• Sample invoices and bill of entries of imports of identical or similar goods by any other person
  • Payment details, including remittances with deferred payments (if any)
  • Details regarding any other payment made to or on behalf of or under the instructions of the supplier

When is SVB registration not mandatory?

SVB registration is not mandatory in the following situations:

  • Import of goods as samples and prototypes from related sellers: If you are importing goods as samples or prototypes from suppliers with whom you have a related relationship, SVB registration is not required.
  • Imports from related suppliers with fully exempt or nil duty: When importing goods from related suppliers, and the applicable customs duty is fully exempt or nil without any conditions, SVB registration is not mandated.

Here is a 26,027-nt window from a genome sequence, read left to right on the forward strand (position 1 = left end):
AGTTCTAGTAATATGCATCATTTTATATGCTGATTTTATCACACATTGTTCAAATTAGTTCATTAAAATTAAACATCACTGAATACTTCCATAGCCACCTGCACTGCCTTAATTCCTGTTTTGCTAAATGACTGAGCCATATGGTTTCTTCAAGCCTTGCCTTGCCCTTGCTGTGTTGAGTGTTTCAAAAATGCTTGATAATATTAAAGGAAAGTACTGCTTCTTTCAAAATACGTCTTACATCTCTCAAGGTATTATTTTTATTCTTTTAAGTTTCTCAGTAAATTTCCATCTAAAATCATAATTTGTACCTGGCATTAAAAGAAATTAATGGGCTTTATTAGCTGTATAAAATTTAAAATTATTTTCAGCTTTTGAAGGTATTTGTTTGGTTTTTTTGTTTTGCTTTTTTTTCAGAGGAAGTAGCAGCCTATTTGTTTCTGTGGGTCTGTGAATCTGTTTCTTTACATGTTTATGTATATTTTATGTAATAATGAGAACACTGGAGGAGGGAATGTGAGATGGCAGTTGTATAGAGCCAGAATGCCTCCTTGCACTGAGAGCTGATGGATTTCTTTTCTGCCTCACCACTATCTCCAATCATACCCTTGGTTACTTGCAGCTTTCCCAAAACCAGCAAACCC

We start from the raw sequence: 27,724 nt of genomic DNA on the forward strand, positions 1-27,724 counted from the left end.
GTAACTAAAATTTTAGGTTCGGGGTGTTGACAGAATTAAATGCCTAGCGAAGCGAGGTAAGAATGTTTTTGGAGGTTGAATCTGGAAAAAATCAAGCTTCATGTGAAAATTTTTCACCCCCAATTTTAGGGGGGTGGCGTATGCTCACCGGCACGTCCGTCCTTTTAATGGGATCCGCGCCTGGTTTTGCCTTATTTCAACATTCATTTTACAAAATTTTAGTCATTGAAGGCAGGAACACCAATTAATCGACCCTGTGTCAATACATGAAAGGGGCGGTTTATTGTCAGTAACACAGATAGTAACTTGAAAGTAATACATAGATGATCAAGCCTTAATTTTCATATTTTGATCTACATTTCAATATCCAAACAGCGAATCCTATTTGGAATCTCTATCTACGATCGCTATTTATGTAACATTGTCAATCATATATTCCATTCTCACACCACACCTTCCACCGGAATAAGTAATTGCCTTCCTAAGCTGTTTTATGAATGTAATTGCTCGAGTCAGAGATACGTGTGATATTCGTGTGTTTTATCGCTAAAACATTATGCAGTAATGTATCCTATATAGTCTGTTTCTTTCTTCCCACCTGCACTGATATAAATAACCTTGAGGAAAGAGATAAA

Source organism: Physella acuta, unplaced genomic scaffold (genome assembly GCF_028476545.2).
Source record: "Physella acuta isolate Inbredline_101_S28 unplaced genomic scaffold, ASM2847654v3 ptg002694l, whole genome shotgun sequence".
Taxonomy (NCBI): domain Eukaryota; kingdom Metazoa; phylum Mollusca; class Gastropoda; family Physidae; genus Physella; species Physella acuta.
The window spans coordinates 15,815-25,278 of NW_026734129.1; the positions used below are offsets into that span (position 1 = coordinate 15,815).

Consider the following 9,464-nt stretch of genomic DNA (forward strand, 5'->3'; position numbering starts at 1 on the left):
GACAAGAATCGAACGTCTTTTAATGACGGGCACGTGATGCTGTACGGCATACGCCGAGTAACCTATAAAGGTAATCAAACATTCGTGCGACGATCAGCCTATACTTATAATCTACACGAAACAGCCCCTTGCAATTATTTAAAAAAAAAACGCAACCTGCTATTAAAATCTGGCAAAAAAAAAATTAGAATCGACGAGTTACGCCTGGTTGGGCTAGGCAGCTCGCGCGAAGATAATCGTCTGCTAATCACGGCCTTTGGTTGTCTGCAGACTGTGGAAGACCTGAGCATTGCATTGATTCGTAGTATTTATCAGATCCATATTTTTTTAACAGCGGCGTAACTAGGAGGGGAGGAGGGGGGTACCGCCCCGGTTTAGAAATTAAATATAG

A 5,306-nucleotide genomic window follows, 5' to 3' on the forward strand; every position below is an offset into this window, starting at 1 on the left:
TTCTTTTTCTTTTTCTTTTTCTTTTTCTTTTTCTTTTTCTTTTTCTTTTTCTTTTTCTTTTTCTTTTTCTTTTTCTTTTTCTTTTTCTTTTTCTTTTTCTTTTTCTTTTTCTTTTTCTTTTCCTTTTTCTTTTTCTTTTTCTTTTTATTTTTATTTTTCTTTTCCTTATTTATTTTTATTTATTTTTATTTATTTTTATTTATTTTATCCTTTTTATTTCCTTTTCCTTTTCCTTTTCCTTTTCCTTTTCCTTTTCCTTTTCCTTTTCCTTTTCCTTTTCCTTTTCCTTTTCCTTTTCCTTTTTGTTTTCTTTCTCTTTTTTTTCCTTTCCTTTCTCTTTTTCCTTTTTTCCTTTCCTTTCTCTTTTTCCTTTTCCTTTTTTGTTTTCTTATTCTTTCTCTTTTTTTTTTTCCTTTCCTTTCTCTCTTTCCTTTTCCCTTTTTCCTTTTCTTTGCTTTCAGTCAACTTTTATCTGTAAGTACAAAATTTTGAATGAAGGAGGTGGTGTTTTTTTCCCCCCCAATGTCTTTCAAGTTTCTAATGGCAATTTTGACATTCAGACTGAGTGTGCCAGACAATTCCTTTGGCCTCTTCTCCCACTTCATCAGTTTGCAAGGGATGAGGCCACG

• Low-value transactions: For transactions where the value of the imported goods is less than INR 100,000, SVB registration is not necessary. However, it’s important to note that this exemption applies as long as the cumulative total of such transactions does not exceed INR 2.5 million within a single financial year.

Invest in India - Guide ResourcesEvolution of the SVB in India: Addressing discrepancies in import-export transactions

The establishment of the special value branch stemmed from the need to rectify discrepancies in import and export transactions. In numerous cases, importers employed unconventional valuation methods that deviated from prevailing market conditions, potentially conferring benefits on themselves and their counterparts.